LVT4 Landing Vehicle

Most landing craft are designed to deliver troops onto open beaches. But many Pacific islands held by the Japanese during the war were surrounded by jagged coral reefs. These reefs could rip up wooden-bottomed boats. A new design was needed. 

In 1935, civlian engineer Donald Roebling designed a tracked vehicle to rescue people in flooded areas after hurricanes. He called it the Alligator. When World War II broke out, Roebling adapted his design for the Navy and Marine Corps. This LVT4 (Landing Vehicle Tracked) uses its cup-like metal tracks to "swim" through the water and "crawl" over obstacles, such as coral reefs. Its armored contstruction projected the men inside and its rear ramp made exiting quick when facing incoming Japanese fire. For his innovative contribution to winning the war in the Pacific, Roebling was awarded a Certificate of Achievement from the Navy and a Medal of Merit from President Harry Truman.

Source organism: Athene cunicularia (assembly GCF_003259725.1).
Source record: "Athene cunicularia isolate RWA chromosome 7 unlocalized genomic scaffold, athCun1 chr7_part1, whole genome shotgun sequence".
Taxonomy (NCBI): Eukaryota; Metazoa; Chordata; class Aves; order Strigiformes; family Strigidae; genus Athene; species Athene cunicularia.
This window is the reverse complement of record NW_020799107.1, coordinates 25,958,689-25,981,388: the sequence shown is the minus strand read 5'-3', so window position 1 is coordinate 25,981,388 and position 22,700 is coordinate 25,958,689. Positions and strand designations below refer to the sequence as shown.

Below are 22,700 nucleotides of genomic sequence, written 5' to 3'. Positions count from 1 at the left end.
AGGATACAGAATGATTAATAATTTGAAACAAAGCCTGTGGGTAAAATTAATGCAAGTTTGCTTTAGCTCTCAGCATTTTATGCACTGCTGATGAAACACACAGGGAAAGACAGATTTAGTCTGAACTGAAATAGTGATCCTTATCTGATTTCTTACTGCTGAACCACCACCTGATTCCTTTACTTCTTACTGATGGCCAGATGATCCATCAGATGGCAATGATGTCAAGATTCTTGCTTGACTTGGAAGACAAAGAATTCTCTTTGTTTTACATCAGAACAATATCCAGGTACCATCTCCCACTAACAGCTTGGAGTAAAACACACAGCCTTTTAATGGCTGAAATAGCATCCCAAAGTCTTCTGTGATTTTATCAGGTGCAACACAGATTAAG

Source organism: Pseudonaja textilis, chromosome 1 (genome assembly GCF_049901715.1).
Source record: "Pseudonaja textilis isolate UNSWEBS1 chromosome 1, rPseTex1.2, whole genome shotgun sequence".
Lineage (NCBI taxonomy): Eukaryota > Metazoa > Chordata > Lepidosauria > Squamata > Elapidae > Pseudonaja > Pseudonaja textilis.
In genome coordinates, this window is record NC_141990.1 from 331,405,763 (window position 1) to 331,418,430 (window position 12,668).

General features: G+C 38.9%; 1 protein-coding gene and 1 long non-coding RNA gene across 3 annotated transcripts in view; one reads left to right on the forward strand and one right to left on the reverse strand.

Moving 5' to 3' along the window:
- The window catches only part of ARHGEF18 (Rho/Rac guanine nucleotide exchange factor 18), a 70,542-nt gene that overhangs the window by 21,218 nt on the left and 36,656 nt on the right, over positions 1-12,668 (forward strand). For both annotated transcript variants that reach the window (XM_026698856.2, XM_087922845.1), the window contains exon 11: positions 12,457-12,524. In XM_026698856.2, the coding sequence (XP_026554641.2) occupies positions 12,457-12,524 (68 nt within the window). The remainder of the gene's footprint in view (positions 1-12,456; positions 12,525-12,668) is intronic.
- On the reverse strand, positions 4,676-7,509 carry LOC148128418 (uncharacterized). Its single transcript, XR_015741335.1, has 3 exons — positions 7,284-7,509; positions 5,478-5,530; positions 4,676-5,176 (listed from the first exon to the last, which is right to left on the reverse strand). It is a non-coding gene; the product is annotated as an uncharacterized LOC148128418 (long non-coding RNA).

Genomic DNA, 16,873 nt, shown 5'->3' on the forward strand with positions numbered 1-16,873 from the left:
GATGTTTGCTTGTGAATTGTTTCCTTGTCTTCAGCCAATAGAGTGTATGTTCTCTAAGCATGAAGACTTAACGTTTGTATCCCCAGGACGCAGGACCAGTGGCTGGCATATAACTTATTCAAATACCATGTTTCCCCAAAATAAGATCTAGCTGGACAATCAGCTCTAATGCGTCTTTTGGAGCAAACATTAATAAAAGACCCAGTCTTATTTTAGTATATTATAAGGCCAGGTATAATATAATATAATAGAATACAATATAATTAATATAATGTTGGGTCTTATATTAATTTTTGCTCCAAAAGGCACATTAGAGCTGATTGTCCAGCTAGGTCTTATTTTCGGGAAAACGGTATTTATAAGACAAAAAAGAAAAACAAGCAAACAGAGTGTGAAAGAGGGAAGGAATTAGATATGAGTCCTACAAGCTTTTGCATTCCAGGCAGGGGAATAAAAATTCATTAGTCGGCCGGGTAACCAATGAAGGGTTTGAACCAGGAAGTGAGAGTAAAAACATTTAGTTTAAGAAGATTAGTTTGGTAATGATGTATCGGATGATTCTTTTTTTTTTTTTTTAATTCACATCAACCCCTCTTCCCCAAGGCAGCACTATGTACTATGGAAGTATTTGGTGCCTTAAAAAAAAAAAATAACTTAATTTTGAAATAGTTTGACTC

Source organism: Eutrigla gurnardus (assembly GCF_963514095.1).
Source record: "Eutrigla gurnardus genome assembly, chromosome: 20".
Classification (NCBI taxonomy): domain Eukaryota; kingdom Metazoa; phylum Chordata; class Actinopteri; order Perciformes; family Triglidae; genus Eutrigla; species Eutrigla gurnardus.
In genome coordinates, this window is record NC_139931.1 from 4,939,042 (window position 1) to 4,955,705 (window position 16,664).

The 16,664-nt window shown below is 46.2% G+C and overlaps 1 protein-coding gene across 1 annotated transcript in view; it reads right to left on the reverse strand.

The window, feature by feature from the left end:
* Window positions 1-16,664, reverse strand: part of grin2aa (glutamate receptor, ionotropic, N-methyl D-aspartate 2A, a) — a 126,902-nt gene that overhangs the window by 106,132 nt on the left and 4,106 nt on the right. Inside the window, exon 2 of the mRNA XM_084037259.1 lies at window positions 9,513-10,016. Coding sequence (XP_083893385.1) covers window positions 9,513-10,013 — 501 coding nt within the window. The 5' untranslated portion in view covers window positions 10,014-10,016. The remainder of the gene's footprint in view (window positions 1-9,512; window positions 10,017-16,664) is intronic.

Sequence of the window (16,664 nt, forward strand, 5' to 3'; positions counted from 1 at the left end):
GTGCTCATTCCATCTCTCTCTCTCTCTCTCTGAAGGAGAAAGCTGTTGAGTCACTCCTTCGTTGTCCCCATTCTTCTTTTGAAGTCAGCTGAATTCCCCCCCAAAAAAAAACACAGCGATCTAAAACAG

The Food Machinery Corporation made 18,000 LVTs in their Florida, Missouri, and California factories. This one was made in St. Louis. It weighs 16.5 tons and can travel up to 25 mph on land and 7 mph in water.